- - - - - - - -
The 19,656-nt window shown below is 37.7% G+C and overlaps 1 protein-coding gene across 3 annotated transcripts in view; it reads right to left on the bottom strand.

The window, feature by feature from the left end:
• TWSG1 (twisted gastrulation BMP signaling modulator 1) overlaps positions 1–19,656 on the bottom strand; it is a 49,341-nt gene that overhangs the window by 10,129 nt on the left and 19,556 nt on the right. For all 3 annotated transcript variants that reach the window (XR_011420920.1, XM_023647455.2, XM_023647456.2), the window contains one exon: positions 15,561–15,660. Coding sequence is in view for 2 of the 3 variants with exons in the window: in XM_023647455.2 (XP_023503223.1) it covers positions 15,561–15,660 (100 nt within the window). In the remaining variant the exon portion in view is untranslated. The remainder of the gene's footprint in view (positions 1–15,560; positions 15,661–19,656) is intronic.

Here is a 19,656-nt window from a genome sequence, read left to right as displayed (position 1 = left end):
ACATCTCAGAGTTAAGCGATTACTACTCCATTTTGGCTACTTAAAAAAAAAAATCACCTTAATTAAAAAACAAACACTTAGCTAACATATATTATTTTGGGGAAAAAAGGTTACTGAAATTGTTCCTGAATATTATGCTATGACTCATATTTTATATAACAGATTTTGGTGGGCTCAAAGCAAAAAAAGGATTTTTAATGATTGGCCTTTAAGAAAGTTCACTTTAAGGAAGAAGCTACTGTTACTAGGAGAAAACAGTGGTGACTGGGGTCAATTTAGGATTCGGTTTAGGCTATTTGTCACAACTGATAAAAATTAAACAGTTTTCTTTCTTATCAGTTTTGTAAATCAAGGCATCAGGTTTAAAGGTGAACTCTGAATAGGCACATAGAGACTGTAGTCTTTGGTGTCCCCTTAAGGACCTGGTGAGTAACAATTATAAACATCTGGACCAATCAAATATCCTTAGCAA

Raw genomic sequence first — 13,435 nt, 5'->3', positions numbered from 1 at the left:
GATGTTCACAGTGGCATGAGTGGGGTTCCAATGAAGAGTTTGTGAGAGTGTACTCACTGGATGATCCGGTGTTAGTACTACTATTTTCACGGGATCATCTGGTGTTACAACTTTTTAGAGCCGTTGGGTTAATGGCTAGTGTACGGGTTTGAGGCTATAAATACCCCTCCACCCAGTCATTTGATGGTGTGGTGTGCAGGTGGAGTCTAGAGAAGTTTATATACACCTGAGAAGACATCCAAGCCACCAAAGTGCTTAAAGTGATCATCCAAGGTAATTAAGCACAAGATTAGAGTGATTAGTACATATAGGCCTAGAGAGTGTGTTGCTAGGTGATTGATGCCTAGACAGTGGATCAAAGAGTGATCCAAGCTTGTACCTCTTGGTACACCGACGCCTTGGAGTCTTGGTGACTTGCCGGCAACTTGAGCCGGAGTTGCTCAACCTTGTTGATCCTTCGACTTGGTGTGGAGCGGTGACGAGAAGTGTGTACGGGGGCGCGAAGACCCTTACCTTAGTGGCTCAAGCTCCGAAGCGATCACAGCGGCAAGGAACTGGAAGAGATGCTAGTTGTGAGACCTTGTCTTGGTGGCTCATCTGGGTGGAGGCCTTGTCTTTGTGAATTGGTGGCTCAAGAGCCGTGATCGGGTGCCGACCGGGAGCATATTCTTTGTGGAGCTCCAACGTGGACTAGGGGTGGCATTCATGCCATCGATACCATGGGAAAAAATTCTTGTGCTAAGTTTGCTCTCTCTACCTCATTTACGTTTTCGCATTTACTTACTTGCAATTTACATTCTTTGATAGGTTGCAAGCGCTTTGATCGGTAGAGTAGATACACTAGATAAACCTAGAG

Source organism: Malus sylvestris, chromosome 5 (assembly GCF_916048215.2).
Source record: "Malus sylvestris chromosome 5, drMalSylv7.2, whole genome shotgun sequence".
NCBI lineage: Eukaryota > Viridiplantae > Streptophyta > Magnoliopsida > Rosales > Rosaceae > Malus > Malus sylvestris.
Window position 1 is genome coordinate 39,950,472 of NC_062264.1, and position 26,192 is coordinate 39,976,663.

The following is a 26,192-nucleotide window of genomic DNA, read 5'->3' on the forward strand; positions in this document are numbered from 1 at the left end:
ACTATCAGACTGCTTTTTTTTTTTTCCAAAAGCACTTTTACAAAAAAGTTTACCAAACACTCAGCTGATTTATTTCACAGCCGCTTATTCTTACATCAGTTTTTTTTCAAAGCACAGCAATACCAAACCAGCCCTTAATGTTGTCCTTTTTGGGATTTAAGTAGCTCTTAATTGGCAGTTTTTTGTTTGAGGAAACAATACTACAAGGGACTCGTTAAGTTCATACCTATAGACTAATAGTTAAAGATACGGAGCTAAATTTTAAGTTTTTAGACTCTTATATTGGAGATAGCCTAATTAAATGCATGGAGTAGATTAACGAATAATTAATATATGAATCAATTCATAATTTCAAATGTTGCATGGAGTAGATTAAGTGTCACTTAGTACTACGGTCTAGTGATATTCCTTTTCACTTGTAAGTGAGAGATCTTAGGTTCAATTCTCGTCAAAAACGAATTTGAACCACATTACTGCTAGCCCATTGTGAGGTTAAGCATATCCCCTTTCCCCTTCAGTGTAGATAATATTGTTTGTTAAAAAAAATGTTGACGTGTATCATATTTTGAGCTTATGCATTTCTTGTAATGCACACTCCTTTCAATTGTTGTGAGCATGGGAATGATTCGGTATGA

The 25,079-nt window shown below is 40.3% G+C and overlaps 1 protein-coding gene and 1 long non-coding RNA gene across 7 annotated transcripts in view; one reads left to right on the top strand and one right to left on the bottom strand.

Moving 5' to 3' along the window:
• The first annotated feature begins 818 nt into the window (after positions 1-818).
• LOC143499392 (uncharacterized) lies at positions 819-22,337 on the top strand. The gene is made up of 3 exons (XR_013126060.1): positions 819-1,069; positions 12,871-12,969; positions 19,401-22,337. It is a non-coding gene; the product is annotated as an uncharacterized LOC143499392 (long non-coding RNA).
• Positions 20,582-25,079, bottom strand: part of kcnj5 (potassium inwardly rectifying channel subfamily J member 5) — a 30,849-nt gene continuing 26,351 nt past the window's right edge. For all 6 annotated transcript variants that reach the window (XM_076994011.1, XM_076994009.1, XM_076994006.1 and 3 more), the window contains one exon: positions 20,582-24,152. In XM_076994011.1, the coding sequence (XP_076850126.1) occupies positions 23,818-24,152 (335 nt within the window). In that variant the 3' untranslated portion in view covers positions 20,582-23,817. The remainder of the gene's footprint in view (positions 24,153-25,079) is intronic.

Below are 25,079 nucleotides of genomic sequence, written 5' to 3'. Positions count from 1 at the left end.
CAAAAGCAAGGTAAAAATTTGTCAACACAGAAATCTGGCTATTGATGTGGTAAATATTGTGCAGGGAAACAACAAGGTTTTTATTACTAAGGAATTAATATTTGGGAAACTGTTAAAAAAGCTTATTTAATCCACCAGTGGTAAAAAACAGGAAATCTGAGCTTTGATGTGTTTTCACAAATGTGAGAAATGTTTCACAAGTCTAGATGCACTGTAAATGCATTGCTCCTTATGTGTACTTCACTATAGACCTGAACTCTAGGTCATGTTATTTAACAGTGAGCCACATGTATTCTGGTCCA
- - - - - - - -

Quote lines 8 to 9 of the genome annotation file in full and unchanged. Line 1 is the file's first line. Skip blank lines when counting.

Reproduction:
Source organism: Malus sylvestris, chromosome 5 (assembly GCF_916048215.2).
Source record: "Malus sylvestris chromosome 5, drMalSylv7.2, whole genome shotgun sequence".